Female Zamboni drivers becoming more common in Capital Region

Rachel Reile was persistent.
Rachel Reile resurfaces the ice on the Zamboni at Messa Rink during a Union hockey game. Reile is one of two female Zamboni drivers at Messa Rink, and one of at least four women in the area who drive the ice resurfacer.
Rachel Reile resurfaces the ice on the Zamboni at Messa Rink during a Union hockey game. Reile is one of two female Zamboni drivers at Messa Rink, and one of at least four women in the area who drive the ice resurfacer.

Rachel Reile was persistent.

When Reile joined as an intern on the Messa Rink ice crew at Union College last year, she pestered Adam Brinker, Assistant Athletics Director of Facilities about wanting to drive the Zamboni.

After a member of the crew left Union, Brinker gave Reile a chance. He wasn’t looking for a trailblazer, per se, but he needed someone who could cut a path.

Reile, a Northville High School graduate, is a rare breed at the rink. Go to a random college or pro hockey game: Odds are you won’t find a woman behind the wheel of a Zamboni. In fact, a Google search came up with two female Zamboni drivers.

But that’s not right.

The Capital Region has at least four women who drive a Zamboni, the coolest rig on ice.

Reile, 27, now a full-time employee at Union, believes she is unique.

“I went to a Zamboni safety training course,” Reile said, “and I was the only female out of 29 people. It was different. It’s kind of cool. If you asked me two years ago if I would be driving Zamboni for my job, I would tell you no.”

It’s all part of a bigger plan. But starting out, Reile — who had no experience driving anything resembling a big rig — got frustrated learning to operate the ice resurfacer.

“I was really mad that I wasn’t good at it,” Reile said. “I don’t like being bad at things. Then I got really good at it. There’s a lot of components that you don’t think about. You think people drive around in circles and put water down. Then you have the entire men’s hockey team standing in the players’ bench waiting for you to finish your first cut by yourself, which is really intimidating, so you better not miss.”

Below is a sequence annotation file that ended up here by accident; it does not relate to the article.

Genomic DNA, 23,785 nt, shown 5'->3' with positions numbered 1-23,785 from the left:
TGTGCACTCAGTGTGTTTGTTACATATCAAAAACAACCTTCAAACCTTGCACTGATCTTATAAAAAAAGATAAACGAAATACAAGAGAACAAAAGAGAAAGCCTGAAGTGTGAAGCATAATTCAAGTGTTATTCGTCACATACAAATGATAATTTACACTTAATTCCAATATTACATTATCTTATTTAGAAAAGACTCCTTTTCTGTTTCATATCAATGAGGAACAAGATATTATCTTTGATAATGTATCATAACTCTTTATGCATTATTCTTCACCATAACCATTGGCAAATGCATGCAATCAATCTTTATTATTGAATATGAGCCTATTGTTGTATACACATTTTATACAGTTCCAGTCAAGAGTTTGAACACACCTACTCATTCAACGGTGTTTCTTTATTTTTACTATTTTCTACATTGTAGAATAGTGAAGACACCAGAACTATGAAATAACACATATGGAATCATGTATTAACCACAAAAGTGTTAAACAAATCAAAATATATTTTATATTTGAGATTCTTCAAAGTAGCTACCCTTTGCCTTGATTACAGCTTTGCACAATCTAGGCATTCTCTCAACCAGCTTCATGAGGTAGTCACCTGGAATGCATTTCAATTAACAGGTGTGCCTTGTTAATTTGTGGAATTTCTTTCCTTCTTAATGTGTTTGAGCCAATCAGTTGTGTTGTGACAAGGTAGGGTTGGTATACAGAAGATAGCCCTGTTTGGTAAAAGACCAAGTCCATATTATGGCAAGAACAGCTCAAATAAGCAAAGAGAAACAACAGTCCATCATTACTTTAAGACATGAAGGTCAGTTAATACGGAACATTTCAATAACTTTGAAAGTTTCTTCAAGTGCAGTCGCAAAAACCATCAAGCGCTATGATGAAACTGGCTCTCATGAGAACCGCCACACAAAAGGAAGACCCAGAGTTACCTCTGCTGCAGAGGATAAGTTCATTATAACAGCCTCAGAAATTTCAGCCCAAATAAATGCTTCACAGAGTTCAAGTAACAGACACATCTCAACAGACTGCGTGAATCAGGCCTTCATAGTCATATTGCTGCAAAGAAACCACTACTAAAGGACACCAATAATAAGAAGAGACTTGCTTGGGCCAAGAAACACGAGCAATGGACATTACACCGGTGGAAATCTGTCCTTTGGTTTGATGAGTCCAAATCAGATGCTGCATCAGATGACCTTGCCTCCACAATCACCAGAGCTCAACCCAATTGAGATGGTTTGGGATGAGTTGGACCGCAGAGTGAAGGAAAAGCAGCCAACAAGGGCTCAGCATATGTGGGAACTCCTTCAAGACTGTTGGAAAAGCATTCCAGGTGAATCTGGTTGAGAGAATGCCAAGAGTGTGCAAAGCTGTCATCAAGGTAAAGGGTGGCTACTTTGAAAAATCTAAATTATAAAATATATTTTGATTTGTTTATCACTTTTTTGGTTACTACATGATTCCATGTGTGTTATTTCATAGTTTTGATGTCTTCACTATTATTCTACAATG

Brinker said Reile picked up driving the Zamboni pretty quickly. Her hire, he added, had nothing to do with breaking down a barrier.

“She was right on it,” Brinker said. “She was the one that kept bugging me about wanting to learn, and I said, ‘Sure.’ I didn’t give it a second thought about it if she was a woman. That never entered into it. She’s somebody who I got to know, trusted and feel like she can almost handle anything.

“The biggest thing you want is somebody who’s responsible, who’s conscientious — because that’s a $100,000 machine to replace and it’s difficult to fix.”

Jim Teresco, who has been attending Union games for 28 years, thinks it’s cool the Reile drives the Zamboni. He also notice she is not the only female at the rink to assume what had previously been a males-only role.

“When we saw her driving at the game against Colgate, a few of us in my section were trying to recall if we’d seen a woman Zamboni driver at Union games, and we couldn’t,” Teresco said. “So this season, we’ve seen the first female referee [Katie Guay, in the season opener against Sacred Heart] and the first female Zamboni driver at Union men’s games.”

But Reile isn’t even the only woman driving the Zamboni at Messa Rink.

Talia Salenger of Niskayuna has been driving the Zamboni at Messa for about five months. She’s a part-timer who drives twice a week.

“It was really intimidating at first,” Salenger said. “It’s hard to control. It’s like a big, scary machine. It’s really different from driving a car. It’s scary at first. But once you get the hang of it, it’s okay.”

Brinker doesn’t think it’s a big deal that he has two women driving the Zamboni.

“I don’t to it for any main reason other than finding good people that are available and that are qualified,” Brinker said. “It’s not like I set out to find women who could drive the Zamboni.”

Troy native Linda Chaplin is a veteran Zamboni driver. She has driven the Zamboni at Lansingburgh’s Knickerbacker Park Arena for 10 years. (Clifton Park Arena also employs a female Zamboni driver.) Chaplin doesn’t think her gender makes her special.

“I like hockey,” Chaplin said. “I like watching the game, so why not drive a Zamboni?”

For Reile, becoming an ice crew member and driving the Zamboni is the first step in a process. She earned a Bachelor’s degree in physical education in 2011 and a Masters in sports management in December 2014 at SUNY Cortland.

“I want to be an associate athletic director at a Division I college,” Reile said.

Getting in with Union is a step in that process.

“You learn a lot because you start at the bottom, but you get to see what the administration does,” Reile said. “When you’re an administrator, I think it’s important to know what the people at the bottom do.”

She’s just making her first cut in a different way.

Categories: Sports

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